We next cycled south to Treptower Park where Luka could admire the boats and try out his new Air Glider. Once he’d seen it had a catapult option he didn’t even consider throwing it by hand. And to be fair, he had a decent amount of success, despite the almost complete lack of wind. But wait a minute…why were we trying to fly an air glider here. Surely there was a much better park for such antics not so far away…

Koerner Park, Neukölln. Image by Paul Sullivan.

Before we reached Tempelhofer Park, we came across Neukölln’s Körnerpark. It was such a relaxed scene, and the weather was by now so hot, that we decided we would have another picnic. The fountain was a great way to cool off, and the fact the ice cream van turned up at *exactly* the point we’d finished our lunch was a bit too good to be true.

Of course every good picnic should be followed by a post-prandial snooze…

A ride through Neukölln and we arrived at the mighty Tempelhofer Feld. Luka loves this park and has already flown kites, cycled and even helped me referee the Slowlympics here in 2012. But he’d never made an air glider do a Loop-da-Loop down the former runway before, which is what we did…for ages.

Our next destination was the splended Schöneberger Südgelände – but I’d forgotten that it wasn’t so cycle-friendly. In fact bikes aren’t allowed and since we had too much stuff to carry around, we detoured around it – and found ourselves in the adjacent-but-separate Hans-Baluschek-Park. A lovely, long, flat strip of smooth asphalt lined with trees, play areas and the S Bahn tracks, it’s an especially perfect park for cyclists and skaters.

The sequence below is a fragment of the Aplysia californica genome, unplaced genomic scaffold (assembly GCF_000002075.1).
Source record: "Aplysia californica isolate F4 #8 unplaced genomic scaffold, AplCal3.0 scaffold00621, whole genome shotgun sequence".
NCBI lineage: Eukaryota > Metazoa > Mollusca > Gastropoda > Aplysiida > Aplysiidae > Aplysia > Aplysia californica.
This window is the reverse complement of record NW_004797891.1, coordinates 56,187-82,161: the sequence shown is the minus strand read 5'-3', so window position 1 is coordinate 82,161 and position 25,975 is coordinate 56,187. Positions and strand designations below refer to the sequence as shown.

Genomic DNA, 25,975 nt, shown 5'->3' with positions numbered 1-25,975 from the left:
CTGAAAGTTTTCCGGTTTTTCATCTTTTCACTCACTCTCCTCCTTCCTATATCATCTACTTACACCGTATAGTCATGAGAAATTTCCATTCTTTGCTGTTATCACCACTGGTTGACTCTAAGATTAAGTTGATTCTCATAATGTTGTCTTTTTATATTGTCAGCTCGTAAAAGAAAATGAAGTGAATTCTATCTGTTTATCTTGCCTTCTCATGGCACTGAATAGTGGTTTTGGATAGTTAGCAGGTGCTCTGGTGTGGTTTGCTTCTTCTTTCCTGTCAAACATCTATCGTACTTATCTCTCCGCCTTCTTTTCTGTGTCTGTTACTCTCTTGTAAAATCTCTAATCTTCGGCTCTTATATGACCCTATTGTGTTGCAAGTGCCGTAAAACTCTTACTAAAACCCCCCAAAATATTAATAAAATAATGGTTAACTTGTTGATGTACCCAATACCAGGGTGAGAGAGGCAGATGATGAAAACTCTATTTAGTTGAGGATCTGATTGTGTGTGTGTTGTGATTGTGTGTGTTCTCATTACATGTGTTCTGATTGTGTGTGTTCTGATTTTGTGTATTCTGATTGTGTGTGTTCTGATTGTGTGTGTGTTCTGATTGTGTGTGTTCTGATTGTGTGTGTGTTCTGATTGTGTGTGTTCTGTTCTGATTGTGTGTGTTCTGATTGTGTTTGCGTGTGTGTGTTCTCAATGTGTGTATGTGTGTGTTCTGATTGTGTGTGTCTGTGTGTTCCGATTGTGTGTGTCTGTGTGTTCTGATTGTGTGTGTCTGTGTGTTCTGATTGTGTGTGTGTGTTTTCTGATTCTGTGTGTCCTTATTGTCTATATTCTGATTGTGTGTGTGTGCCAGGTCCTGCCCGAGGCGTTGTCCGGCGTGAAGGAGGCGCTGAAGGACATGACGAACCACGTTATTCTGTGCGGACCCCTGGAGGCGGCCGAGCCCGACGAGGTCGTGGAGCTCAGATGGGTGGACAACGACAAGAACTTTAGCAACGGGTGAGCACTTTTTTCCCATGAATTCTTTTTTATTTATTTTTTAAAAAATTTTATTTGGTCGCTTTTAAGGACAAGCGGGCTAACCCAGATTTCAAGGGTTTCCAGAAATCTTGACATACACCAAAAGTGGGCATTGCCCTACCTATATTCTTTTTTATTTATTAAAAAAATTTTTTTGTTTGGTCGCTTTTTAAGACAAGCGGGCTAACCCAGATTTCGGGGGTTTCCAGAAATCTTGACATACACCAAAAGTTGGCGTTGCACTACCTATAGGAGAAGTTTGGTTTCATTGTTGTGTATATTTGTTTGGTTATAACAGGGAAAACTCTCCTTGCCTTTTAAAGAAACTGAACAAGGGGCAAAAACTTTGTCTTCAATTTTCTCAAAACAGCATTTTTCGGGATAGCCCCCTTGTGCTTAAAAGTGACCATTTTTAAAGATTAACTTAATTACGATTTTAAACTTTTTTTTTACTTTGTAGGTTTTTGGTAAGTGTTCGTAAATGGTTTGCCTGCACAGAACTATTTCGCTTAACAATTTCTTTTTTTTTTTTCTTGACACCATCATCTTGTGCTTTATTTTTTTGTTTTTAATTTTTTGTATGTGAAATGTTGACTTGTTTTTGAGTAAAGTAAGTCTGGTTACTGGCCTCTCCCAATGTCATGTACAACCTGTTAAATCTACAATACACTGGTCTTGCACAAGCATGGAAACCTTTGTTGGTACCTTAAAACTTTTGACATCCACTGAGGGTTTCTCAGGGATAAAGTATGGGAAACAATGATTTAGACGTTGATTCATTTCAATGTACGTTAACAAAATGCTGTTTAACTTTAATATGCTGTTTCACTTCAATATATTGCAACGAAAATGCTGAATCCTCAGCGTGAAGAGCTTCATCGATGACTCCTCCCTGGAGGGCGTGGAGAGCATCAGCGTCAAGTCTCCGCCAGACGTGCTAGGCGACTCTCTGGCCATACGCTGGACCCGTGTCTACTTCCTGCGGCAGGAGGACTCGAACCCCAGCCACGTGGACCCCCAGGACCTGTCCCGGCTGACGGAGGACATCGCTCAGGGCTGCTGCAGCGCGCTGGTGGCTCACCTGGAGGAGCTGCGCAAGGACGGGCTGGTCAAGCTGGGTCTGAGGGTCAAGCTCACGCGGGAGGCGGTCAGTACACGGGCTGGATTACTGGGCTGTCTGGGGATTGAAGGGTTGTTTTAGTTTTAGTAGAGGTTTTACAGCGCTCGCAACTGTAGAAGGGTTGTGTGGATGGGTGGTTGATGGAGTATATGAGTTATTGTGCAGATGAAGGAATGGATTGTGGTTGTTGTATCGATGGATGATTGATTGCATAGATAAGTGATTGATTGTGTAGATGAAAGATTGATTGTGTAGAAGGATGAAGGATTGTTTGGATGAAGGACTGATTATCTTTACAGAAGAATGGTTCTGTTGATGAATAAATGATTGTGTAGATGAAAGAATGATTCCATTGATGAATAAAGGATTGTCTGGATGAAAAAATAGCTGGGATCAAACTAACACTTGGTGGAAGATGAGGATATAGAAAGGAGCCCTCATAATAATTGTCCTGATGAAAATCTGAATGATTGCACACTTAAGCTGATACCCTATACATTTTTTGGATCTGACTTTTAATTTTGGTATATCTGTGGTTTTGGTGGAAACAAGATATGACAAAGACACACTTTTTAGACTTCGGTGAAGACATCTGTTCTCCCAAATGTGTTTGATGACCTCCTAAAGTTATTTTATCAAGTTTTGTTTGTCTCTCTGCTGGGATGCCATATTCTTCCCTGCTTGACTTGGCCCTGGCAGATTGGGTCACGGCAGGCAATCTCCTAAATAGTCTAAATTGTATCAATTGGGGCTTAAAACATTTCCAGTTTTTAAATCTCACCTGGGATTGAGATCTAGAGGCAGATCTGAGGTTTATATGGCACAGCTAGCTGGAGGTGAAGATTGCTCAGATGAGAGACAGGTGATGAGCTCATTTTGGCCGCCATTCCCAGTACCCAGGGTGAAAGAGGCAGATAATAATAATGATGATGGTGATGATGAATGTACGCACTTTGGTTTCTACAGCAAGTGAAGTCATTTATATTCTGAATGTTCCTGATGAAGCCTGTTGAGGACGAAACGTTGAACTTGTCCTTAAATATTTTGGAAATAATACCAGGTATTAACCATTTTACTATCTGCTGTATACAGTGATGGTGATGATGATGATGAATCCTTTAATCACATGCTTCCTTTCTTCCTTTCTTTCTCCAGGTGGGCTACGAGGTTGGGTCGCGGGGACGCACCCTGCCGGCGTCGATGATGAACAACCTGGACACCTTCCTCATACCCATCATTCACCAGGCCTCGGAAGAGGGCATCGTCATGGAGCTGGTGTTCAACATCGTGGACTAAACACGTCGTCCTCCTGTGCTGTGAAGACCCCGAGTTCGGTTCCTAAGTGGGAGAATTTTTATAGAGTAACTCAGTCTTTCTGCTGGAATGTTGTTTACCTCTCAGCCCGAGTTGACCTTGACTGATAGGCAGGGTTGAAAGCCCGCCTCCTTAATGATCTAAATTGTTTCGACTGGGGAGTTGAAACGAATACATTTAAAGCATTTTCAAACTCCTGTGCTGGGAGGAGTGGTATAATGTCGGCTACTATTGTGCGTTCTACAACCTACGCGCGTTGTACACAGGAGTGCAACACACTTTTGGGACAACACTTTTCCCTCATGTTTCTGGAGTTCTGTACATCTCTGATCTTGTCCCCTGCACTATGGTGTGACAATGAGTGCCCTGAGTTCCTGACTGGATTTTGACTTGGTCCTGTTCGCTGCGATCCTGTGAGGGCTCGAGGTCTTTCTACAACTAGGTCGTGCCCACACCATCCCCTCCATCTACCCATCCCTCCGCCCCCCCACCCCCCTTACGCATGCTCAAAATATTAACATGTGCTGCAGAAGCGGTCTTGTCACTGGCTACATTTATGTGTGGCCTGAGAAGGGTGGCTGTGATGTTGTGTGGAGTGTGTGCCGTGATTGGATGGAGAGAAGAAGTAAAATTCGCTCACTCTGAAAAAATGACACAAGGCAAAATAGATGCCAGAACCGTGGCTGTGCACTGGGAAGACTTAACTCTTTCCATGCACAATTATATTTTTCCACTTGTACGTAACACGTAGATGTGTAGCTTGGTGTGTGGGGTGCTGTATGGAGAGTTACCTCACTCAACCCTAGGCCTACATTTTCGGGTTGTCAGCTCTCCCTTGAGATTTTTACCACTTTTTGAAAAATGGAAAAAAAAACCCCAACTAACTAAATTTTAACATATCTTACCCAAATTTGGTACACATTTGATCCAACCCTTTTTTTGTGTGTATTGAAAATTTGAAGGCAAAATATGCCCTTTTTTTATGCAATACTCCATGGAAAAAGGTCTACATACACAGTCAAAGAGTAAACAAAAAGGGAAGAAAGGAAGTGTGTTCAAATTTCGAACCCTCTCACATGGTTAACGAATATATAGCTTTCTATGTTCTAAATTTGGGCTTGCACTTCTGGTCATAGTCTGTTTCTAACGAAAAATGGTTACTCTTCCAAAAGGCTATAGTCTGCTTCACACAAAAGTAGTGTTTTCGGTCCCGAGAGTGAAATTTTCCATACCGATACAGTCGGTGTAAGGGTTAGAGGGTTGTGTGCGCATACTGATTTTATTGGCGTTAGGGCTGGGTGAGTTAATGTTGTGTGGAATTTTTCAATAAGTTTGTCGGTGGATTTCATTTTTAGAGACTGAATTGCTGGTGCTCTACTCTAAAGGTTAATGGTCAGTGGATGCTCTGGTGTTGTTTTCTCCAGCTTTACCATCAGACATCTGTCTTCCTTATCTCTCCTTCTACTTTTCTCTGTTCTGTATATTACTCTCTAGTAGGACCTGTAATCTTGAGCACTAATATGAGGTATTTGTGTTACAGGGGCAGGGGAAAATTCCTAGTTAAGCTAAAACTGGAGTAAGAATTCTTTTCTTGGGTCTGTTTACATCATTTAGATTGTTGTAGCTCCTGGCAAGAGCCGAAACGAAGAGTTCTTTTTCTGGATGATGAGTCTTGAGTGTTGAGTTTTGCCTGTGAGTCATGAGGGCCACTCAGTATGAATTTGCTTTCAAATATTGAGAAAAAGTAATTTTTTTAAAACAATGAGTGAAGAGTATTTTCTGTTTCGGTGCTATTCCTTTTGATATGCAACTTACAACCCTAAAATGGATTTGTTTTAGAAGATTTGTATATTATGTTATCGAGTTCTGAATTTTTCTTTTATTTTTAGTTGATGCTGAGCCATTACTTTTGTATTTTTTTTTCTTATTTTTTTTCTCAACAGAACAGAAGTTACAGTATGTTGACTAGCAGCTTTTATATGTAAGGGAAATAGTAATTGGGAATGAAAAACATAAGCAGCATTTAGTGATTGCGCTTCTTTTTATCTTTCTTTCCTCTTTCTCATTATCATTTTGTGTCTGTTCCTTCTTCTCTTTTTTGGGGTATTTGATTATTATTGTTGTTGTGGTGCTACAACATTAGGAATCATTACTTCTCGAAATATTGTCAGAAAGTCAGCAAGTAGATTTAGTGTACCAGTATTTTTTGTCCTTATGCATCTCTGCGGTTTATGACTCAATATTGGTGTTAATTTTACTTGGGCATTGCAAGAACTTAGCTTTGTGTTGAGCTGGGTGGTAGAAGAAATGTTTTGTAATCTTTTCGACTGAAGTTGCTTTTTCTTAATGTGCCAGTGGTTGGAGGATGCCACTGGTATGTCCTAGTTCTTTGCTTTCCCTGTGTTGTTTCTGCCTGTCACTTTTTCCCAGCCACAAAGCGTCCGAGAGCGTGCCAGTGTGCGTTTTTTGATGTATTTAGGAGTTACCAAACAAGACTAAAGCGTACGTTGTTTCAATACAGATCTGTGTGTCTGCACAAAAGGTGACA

As well as lounge areas (with heavy-duty sun loungers!) there’s a nicely located basketball court too. Luka got a kick out of watching the game, as well as the trains that whizzed by on the other side of the cycle path every few minutes.

Next stop: the pretty Rudolph-Wilde-Park (formerly Schöneberg Stadtpark), which starts at Schöneberg City Hall and runs down to Volkspark Wilmersdorf. We spent a while ambling along the endless pathways, admiring the lakes and stopping for spontaneous games of frisbee as the sun finally started to start its descent.

Right at the end of the park, just as it segues into the Volkspark Wilmersdorf, was a sand-filled playground, complete with convenient restaurant serving pizza (PIZZA!) right next door.

After dinner, we continued through the Volkspark Wilmersdorf, which I’d personally never explored before. It was very pleasant and surprisingly diverse, with Indian and African families playing games on the grass. Especially endearing were the flower-beds that decorate the various sections of the park, some of which also harboured surprises like rhubarb and even vegetables.

By now it was already 7pm and the heat and cycling were starting to take their toll. The sky also turned cloudy, so we decided to head back East through one more park – our twelfth – the mighty Tiergarten

As we cycled through the numerous pathways, I explained to Luka about how the park was built for a former king, so he could hunt. “A real king?” he asked? “Yep,” I said. “Do you want to see the little island he built for his wife, Queen Louise?” Of course he did.  We dismounted from the bike and entered the Luiseninsel, standing for a while to admire the peacefulness and the copy of Erdmann Enke’s statue of her Royal Highness. “She doesn’t look very happy,” noted Luka, and he had a point. He yawned, and cuddled against my leg. Then we cycled home – completely exhausted, but full of fresh air and nature, and happier than any king or queen.

(And here’s our map, should you feel like taking on the challenge yourself…)